UK’s Rishi Sunak faces growing pressure to stop arms sales to Israel

Political pressure on British PM to halt arms exports to Israel grows after seven aid workers from World Central Kitchen were killed in an air attack on Gaza.

Britain's Prime Minister Rishi Sunak
Sunak on Wednesday resisted calls to immediately suspend weapons sales to Israel [File: Carl Recine/Reuters]

British Prime Minister Rishi Sunak is facing growing political pressure to stop selling weapons to Israel after seven aid workers, including three British nationals, were killed by an Israeli air attack on Gaza.

Three opposition parties and some MPs in the governing Conservative Party said on Wednesday the British government should consider suspending arms sales.

The Liberal Democrats called for arms exports to Israel to be suspended, while the Scottish National Party also backed that move and said parliament should be recalled from its Easter break to discuss the crisis.

The main opposition Labour Party, which polls suggest will form the next government after elections expected later this year, said the government should suspend arms sales if lawyers found that Israel had broken international law.

“It’s important now that, that advice is published so that we can all be clear that if there has been a breach in international humanitarian law – and I must say that I do have very serious concerns – that arm sales are suspended,” David Lammy, Labour’s foreign policy chief, told reporters.

Meanwhile, three former Supreme Court justices joined more than 600 lawyers, legal academics and retired senior judges in calling for the government to halt arms sales to Israel, saying it could make Britain complicit in genocide in Gaza.

“The provision of military assistance and material to Israel may render the UK complicit in genocide as well as serious breaches of international humanitarian law,”  they wrote in a 17-page letter to Sunak on Wednesday.

“Customary international law recognises the concept of ‘aiding and assisting’ an international wrongful act.”

The attack on the convoy of people working for aid group World Central Kitchen (WCK) killed citizens of Australia, the UK and Poland as well as a Palestinian and a dual citizen of the US and Canada. Israeli Prime Minister Benjamin Netanyahu said that the strike was tragic and unintended, and the Israeli military pledged an independent inquiry.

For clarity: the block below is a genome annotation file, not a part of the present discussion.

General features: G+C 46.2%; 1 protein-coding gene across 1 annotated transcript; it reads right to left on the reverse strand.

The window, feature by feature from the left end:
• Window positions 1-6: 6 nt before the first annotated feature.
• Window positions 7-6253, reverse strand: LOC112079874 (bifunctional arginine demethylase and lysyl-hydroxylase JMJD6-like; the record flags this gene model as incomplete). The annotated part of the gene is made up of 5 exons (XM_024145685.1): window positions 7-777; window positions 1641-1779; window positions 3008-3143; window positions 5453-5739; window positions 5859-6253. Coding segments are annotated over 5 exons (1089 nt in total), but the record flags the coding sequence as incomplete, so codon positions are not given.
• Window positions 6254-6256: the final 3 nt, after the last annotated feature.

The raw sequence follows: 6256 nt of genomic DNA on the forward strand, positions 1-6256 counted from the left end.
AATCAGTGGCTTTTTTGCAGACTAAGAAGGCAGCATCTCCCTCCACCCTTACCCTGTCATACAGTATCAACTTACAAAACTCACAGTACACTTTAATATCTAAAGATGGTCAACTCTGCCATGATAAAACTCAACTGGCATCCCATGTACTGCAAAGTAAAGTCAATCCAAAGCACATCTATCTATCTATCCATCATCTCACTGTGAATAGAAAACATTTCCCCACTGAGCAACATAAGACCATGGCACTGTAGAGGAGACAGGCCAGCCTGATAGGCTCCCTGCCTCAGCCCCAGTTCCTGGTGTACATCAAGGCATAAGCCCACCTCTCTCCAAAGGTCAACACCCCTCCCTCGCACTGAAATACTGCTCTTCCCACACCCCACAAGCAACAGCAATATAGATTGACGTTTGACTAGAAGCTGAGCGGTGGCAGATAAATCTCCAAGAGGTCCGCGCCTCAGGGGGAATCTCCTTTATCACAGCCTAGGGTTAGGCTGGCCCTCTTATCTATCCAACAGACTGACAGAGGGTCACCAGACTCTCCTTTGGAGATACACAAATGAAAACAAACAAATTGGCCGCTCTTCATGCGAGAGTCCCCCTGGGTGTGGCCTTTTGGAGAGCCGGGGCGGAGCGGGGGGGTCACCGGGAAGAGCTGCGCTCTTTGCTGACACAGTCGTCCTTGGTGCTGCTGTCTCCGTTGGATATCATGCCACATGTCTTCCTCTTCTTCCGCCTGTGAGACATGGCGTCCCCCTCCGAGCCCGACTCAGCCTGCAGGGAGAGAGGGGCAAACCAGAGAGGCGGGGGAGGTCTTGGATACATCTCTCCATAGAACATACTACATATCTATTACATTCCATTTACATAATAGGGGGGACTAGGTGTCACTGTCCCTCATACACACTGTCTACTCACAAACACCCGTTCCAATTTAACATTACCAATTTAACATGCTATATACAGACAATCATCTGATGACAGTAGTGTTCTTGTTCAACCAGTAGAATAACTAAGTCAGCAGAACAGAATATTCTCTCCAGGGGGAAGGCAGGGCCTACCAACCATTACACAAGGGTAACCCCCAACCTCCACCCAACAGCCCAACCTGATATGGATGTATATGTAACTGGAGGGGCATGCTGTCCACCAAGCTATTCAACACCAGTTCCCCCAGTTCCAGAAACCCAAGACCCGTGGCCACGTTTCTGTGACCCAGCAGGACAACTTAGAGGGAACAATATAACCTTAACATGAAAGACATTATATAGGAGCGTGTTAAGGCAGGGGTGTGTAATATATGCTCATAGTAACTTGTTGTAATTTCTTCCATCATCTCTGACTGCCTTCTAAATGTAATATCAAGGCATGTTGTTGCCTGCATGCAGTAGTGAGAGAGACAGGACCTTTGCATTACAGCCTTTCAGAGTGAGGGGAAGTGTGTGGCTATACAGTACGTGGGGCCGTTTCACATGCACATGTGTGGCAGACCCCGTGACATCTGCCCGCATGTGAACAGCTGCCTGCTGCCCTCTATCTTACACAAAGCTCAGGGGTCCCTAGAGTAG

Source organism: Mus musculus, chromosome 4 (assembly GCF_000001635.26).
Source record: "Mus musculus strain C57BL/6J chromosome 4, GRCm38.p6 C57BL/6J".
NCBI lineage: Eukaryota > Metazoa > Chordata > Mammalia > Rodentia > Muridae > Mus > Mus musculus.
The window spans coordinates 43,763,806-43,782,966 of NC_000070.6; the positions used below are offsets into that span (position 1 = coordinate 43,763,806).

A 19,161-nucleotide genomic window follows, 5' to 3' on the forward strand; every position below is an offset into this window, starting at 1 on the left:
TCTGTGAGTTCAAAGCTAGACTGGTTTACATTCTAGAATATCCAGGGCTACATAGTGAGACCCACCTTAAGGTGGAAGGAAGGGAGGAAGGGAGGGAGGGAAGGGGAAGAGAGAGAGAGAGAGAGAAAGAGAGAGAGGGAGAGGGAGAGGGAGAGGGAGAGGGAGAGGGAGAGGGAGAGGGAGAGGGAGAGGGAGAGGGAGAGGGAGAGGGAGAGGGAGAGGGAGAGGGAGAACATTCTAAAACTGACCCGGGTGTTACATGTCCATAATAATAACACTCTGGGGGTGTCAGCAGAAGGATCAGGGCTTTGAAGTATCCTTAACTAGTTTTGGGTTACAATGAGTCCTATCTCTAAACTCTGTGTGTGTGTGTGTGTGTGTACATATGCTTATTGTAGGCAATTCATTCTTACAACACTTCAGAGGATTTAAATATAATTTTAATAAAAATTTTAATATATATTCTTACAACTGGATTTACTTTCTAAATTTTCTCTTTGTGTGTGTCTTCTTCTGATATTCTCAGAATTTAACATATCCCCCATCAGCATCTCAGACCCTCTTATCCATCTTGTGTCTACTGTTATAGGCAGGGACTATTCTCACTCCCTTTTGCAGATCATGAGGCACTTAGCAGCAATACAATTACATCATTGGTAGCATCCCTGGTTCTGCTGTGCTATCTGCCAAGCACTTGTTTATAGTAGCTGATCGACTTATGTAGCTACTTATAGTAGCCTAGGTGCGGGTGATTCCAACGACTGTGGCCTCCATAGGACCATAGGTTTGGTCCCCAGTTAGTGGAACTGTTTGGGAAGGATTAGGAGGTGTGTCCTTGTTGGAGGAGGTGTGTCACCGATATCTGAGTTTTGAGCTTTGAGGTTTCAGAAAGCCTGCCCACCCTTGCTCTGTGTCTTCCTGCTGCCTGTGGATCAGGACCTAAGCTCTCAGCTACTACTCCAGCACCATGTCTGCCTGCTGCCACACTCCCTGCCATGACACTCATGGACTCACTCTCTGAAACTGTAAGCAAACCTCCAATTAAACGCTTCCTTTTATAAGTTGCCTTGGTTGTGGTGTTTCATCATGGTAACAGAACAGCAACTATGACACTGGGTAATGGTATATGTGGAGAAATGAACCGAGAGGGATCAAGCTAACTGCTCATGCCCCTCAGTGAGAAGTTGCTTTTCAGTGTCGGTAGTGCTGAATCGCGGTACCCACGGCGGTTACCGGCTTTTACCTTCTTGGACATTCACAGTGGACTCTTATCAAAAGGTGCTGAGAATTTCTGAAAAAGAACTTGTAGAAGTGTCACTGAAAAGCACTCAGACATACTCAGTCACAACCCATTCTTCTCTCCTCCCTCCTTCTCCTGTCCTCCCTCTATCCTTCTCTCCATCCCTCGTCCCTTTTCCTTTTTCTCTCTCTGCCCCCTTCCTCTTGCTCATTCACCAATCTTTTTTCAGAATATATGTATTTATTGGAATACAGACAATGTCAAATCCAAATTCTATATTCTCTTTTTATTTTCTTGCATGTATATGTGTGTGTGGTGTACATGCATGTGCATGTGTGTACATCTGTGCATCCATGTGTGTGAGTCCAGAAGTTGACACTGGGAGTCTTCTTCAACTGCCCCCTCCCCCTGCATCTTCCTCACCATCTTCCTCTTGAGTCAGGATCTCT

WCK said its staff were travelling in two armoured cars emblazoned with the charity’s logo and another vehicle, and had coordinated their movements with the Israeli military.

Several of Israel’s key allies also expressed outrage at the deaths and called for an independent investigation into the attack.

Australian Prime Minister Anthony Albanese said he spoke to Netanyahu and conveyed that his country was “outraged” by the death of the Australian worker, Zomi Frankcom. Albanese said he raised the importance of full accountability and transparency, and that Netanyahu had committed to a comprehensive inquiry.

An investigation by Al Jazeera’s Sanad Verification Agency found that the Israeli attack on the aid convoy was intentional.

WCK’s founder Jose Andres said in an interview with the Reuters news agency on Wednesday that the Israeli military had targeted his employees “systematically, car by car”.

Arms sales kept under review

Sunak on Wednesday resisted calls to immediately suspend weapons sales to Israel. He said that arms exports to the country are kept under review. “We’ve always had a very careful export licensing regime that we adhere to,” Sunak said in an interview with the Sun newspaper.

“There are a set of rules, regulations and procedures that we’ll always follow.”

A majority of people in Britain back a ban on weapon sales to Israel, according to a poll published in The Guardian. Fifty-six percent of people are in favour of a ban compared with 17 percent opposed, the poll found.

Defence Secretary Grant Shapps told parliament in November that defence exports to Israel were “relatively small” at 42 million pounds ($53m) in 2022, the last full-year data available. Military exports to Israel, which included components for explosive devices, assault rifles, and military aircraft, were about 0.4 percent of Britain’s total global defence sales that year.

During a previous conflict in Gaza in 2014, the British government said it would suspend some arms exports to Israel if hostilities continued. But ultimately, it made no move to restrict arms sales.

The British government has sold weapons and military components worth more than 570 million pounds ($719m) to Israel since 2008.

Source: Al Jazeera and news agencies